Written by Ashton Snyder on
 March 29, 2024

Biden Rule Struck Down By Texas Judge

A Texas court delivered a blow to the Biden administration's environmental policy this Wednesday.

A lawsuit led by the state of Texas resulted in a judge ruling against a federal requirement aimed at lowering greenhouse gas emissions from highways.

According to Fox News, U.S. District Judge James Wesley Hendrix, a former President Donald Trump nominee, found the Department of Transportation's rule, enacted in December 2023, to lack the necessary legal foundation.

This regulation had obligated states to monitor and disclose the carbon dioxide emissions originating from vehicles on U.S. highways and to set targets for reducing these emissions.

The Federal Highway Administration (FHWA), under the DOT, introduced this measure to assist states in the battle against climate change. It mandated that states measure and report their progress in reducing vehicular carbon emissions. Texas quickly challenged the rule, arguing that the DOT exceeded its legal boundaries with such a mandate.

Judge Deems Highway Climate Rule Unauthorized

Transportation Secretary Pete Buttigieg had previously stated that the rule was designed to equip states with a consistent method for tracking vehicular carbon pollution and to offer states the autonomy to establish their own climate objectives. However, Judge Hendrix's decision underscored a significant legal setback for the rule, highlighting its unauthorized nature according to current statutes.

The legal challenge was spearheaded by Texas Attorney General Ken Paxton's office. In December, the state contended that the DOT had overstepped its statutory limits. They further argued that the rule was arbitrary, capricious, and in violation of the Administrative Procedure Act. Additionally, Texas claimed that the rule improperly limited the use of federal funds, thereby contravening the Spending Clause.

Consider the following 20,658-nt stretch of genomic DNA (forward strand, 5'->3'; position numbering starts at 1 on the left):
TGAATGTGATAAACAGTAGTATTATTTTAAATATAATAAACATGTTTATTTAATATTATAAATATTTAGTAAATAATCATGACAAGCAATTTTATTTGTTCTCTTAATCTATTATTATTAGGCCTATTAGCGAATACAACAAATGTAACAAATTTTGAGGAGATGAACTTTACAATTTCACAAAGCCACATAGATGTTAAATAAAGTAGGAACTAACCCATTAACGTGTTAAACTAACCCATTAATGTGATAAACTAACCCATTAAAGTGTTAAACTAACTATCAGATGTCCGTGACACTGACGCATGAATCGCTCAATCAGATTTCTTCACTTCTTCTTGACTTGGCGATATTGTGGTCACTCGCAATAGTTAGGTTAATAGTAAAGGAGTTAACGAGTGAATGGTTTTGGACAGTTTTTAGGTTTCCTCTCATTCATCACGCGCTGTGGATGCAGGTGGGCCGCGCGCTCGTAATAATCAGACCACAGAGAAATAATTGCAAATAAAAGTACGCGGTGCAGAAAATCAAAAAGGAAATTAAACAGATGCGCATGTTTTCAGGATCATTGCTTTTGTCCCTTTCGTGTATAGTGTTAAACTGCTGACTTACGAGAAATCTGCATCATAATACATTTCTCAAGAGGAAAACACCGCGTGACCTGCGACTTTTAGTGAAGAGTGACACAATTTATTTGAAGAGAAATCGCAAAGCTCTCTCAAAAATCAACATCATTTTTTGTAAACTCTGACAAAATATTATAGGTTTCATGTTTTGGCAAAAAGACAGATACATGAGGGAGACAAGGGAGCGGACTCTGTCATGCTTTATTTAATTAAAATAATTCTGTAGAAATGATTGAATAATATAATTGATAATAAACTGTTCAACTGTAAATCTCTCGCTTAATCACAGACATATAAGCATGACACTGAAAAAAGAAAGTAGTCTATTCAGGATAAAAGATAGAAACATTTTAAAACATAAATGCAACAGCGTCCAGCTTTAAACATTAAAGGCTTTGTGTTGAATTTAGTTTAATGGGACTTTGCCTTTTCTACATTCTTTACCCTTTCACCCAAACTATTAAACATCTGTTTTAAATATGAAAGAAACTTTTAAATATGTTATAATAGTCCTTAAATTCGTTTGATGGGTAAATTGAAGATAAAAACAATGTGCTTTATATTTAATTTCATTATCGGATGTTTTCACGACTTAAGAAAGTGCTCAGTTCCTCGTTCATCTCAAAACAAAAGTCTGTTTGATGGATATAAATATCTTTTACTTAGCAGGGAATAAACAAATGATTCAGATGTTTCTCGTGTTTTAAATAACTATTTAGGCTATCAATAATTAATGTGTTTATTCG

This ruling not only impacts the immediate future of highway emission regulations but also sets a precedent for federal environmental policy enforcement. Texas is concurrently engaged in another legal battle against the Biden administration, further emphasizing the state's aggressive stance on federal climate policies.

Wider Implications for U.S. Climate Policy

The backdrop of this legal tussle includes a broader national debate over the role of federal regulations in combatting climate change. Secretary Buttigieg's ambition to provide states with a framework for environmental stewardship now faces significant hurdles. The office of Attorney General Paxton has been vocal in criticizing what they perceive as the Biden administration's overreach in environmental regulation.

Furthermore, this court decision arrives amidst a flurry of legal activity related to climate policy. Just last week, a coalition of 16 Republican-led states initiated a lawsuit against the Department of Energy over its suspension of several major liquefied natural gas export projects. These legal challenges signify a deepening rift over environmental and energy policy in the United States.

As the debate over the appropriate balance between federal authority and state autonomy continues, this recent court ruling underscores the complexities of implementing nationwide climate policies. The administration's efforts to reduce carbon emissions through transportation regulations have now encountered a significant obstacle.


In conclusion, the overturning of the Biden administration's highway climate rule by a Texas judge represents a pivotal moment in the ongoing struggle to address climate change through regulatory means.

The decision not only highlights the contentious nature of environmental policy in the U.S. but also sets the stage for further legal challenges against federal attempts to combat global warming. With states like Texas leading the charge in questioning the authority of federal agencies to mandate environmental measures, the path forward for such policies appears increasingly fraught with legal and political hurdles.

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About Ashton Snyder


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